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Hear ‘La La Land’ under the stars, live-to-film at the Hollywood Bowl

Emma Stone and Ryan Gosling in
Emma Stone and Ryan Gosling in "La La Land."
Dale Robinette

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And the “La La Land” fever continues.

The modern-day movie musical has swept up Hollywood by its feet, and now fans have a chance to see and hear Oscar-winning composer Justin Hurwitz conduct his score live-to-film, for two nights at the Hollywood Bowl this Memorial Day weekend.

The film’s soundtrack will be conducted by Hurwitz both nights, featuring a 100-piece symphony orchestra, jazz ensemble, choral groups and firework finale.

Concert director Richard Kraft, who also directed Disney’s “The Little Mermaid’s” live-to-film concert at the Hollywood Bowl, has teamed up with veteran creatives of the Tim Burton music concerts, “A Whole New World of Alan Menken” and more to bring Angelenos “La La Land in Concert: A Live-to-Film Celebration.” The Technicolor movie marvel is the premiere launch of a world tour to debut in the UK, Canada, Mexico, Italy, Turkey, Switzerland and other cities yet to be announced.

But what goes into all the prep for performing live music under a motion picture on the big screen? And how will the voices of Emma Stone, Ryan Gosling and John Legend play out during the night? Host Larry Mantle speaks with Hurwitz about the challenges of timing arrangements to scenes in the film, what rehearsals have entailed and more.

Composer Justin Hurwitz has worked with director Damien Chazelle for years, and the pair set their sights high when it came to creating the music of 'La La Land.'
Composer Justin Hurwitz has worked with director Damien Chazelle for years, and the pair set their sights high when it came to creating the music of 'La La Land.'
Matt Winkelmeyer/Getty Images

“La La Land in Concert: A Live-to-Film Celebration” comes to the Hollywood Bowl on Friday and Saturday, May 26 and 27, 2017. For more information about the event, visit here.

You can hear the full interview above by clicking the blue playhead, or read more highlights below. 

Interview Highlights


Hurwitz: Well I remember a few years ago before we even made the movie, Damien and I talked about it. We talked about, "Wouldn't that be cool one day to do it at the Hollywood Bowl." This is before we had even made the movie (laughs). I mean the whole movie was kind of a pipe dream at one point...everything was kind of pipe dream, and that was one of the lofty sort of dreams [...]

It came up a couple of times later in the process...and then it became a very real thing a few months later as we were actually launching the movie...a few people from the studio and producers came up to me and asked if we could do it and if I could conduct it, and I was delighted to do it. Very excited to show people what went into making that music and what the musicians brought to it.


Hurwitz: There are not many changes because it's the kind of score that really was played in the room by an orchestra. We didn't stripe the orchestra, we didn't record the brass separately and then the strings separately and then the winds separately. It really was 95 musicians making music in a room together. So a lot of the score converts very well. 

There's a little adjustment you have to make in that, when you're recording a score, you're stopping and starting for different sections, and this has to flow all the way through and you need to think about how the wind and brass players are breathing, and make sure that they have a second to get their breath. So there are little moments where things need to glue together slightly differently because it's flowing straight through, but generally it's the same thing [...]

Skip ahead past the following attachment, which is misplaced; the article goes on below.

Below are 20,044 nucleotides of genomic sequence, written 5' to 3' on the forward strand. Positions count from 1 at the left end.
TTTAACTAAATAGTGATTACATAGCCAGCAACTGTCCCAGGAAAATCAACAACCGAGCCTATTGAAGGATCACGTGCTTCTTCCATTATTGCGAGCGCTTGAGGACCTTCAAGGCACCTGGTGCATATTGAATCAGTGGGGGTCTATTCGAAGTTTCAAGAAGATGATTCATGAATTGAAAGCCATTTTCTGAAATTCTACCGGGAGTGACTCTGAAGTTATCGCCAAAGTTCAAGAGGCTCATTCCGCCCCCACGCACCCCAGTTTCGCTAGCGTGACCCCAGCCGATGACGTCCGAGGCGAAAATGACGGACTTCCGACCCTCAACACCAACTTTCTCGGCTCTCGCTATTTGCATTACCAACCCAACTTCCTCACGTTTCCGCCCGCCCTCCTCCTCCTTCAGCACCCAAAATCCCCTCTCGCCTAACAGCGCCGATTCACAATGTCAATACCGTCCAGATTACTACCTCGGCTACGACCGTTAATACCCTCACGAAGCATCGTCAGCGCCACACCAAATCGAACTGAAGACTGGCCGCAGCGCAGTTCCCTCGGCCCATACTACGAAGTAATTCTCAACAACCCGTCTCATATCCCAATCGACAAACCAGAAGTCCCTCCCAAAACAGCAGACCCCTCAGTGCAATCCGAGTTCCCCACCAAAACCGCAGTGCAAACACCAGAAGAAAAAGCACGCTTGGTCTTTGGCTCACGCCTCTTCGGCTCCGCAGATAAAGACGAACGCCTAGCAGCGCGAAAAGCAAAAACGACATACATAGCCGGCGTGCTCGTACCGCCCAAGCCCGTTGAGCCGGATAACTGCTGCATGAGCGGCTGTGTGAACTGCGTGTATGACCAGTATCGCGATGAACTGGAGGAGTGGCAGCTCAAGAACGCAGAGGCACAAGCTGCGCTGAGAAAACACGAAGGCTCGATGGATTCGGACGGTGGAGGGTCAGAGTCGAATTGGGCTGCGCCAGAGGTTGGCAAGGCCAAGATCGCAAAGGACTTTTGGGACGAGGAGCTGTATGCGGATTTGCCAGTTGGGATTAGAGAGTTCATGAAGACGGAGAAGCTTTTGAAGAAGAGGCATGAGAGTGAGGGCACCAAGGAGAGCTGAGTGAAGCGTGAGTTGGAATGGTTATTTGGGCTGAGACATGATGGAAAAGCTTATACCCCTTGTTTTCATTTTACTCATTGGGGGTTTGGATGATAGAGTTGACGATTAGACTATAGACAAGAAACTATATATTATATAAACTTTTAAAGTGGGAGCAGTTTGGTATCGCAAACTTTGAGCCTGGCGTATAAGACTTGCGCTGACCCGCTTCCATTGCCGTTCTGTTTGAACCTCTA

And there's a little bit of new music actually that I've spent some time on. There was always going to be an overture in the was in Damien's script from the very first draft of the script. His script started in instrumental overture based on the theme of the movie, "Mia and Sebastian's Theme." This instrumental overture plays over the imagery of I think it was a sunrise or something, and this was before the camera tracks down into the "Another Day of Sun" was always the plan for the movie and it was literally the first piece of music I composed back in 2011, the first piece of music that I orchestrated.


Hurwitz: It's tricky because we put so much care into the lead vocal soloists. We spent a lot of time finding the right voices, calibrating the singing, and Damien and I are so proud of where we ended up in the movie that we want to preserve as much of that as possible, but we also want to give people a window into the amazing talent that went into making it. So we're finding kind of a middle ground with the opening number and we're going to show some of the singing live.


Hurwitz: I grew up playing classical piano doing recitals so I've been in front of people, but I'm most comfortable at my piano, alone, composing. That's why I'm a composer, not really truly a performer and that's why I'm not doing that with my life. This is obviously the biggest crowd I've been in front of in my life so it's a little scary, but the Hollywood Bowl crowd is always such a great crowd and they love music and they come to see orchestras, so I think it'll be fun and I'm putting a lot of preparation in for it.

Interviews have been edited for clarity. Hear the full discussion by clicking the playhead above.


Justin Hurwitz, Oscar-winning film composer and television writer; Hurwitz won best original score for “La La Land,” including best original song for “City of Stars;” he also composed the 2014 Oscar-winning film “Whiplash”